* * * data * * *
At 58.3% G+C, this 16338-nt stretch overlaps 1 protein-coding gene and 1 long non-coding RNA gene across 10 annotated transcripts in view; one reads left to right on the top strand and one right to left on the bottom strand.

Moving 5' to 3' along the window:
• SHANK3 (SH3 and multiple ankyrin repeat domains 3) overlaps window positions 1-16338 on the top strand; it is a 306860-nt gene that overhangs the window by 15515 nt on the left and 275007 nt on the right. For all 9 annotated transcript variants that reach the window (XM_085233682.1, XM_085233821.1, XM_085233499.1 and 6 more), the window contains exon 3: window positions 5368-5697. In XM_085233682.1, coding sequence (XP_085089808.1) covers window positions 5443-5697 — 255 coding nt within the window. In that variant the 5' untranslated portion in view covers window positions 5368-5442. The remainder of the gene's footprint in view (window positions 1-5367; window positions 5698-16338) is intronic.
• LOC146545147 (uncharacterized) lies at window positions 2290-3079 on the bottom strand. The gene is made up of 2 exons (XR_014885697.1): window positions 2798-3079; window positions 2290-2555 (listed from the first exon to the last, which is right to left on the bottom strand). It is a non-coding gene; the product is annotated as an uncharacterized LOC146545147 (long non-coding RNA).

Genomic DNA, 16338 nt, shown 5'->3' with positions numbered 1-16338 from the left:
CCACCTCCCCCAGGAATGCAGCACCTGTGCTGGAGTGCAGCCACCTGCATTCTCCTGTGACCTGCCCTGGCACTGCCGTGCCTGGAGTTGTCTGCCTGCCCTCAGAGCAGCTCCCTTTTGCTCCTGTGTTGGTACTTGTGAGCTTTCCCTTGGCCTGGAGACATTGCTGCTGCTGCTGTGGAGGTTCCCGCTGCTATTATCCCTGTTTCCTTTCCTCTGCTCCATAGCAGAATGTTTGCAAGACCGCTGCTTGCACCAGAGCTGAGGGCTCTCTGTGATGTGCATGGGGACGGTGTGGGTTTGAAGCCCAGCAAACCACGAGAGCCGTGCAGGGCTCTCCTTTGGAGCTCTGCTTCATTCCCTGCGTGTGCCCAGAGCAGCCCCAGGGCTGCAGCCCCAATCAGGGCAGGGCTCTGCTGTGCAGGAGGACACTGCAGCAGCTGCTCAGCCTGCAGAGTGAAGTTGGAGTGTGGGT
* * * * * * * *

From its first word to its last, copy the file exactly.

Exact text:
At 58.3% G+C, this 16338-nt stretch overlaps 1 protein-coding gene and 1 long non-coding RNA gene across 10 annotated transcripts in view; one reads left to right on the top strand and one right to left on the bottom strand.

Moving 5' to 3' along the window:
• SHANK3 (SH3 and multiple ankyrin repeat domains 3) overlaps window positions 1-16338 on the top strand; it is a 306860-nt gene that overhangs the window by 15515 nt on the left and 275007 nt on the right. For all 9 annotated transcript variants that reach the window (XM_085233682.1, XM_085233821.1, XM_085233499.1 and 6 more), the window contains exon 3: window positions 5368-5697. In XM_085233682.1, coding sequence (XP_085089808.1) covers window positions 5443-5697 — 255 coding nt within the window. In that variant the 5' untranslated portion in view covers window positions 5368-5442. The remainder of the gene's footprint in view (window positions 1-5367; window positions 5698-16338) is intronic.
• LOC146545147 (uncharacterized) lies at window positions 2290-3079 on the bottom strand. The gene is made up of 2 exons (XR_014885697.1): window positions 2798-3079; window positions 2290-2555 (listed from the first exon to the last, which is right to left on the bottom strand). It is a non-coding gene; the product is annotated as an uncharacterized LOC146545147 (long non-coding RNA).

Genomic DNA, 16338 nt, shown 5'->3' with positions numbered 1-16338 from the left:
CCACCTCCCCCAGGAATGCAGCACCTGTGCTGGAGTGCAGCCACCTGCATTCTCCTGTGACCTGCCCTGGCACTGCCGTGCCTGGAGTTGTCTGCCTGCCCTCAGAGCAGCTCCCTTTTGCTCCTGTGTTGGTACTTGTGAGCTTTCCCTTGGCCTGGAGACATTGCTGCTGCTGCTGTGGAGGTTCCCGCTGCTATTATCCCTGTTTCCTTTCCTCTGCTCCATAGCAGAATGTTTGCAAGACCGCTGCTTGCACCAGAGCTGAGGGCTCTCTGTGATGTGCATGGGGACGGTGTGGGTTTGAAGCCCAGCAAACCACGAGAGCCGTGCAGGGCTCTCCTTTGGAGCTCTGCTTCATTCCCTGCGTGTGCCCAGAGCAGCCCCAGGGCTGCAGCCCCAATCAGGGCAGGGCTCTGCTGTGCAGGAGGACACTGCAGCAGCTGCTCAGCCTGCAGAGTGAAGTTGGAGTGTGGGT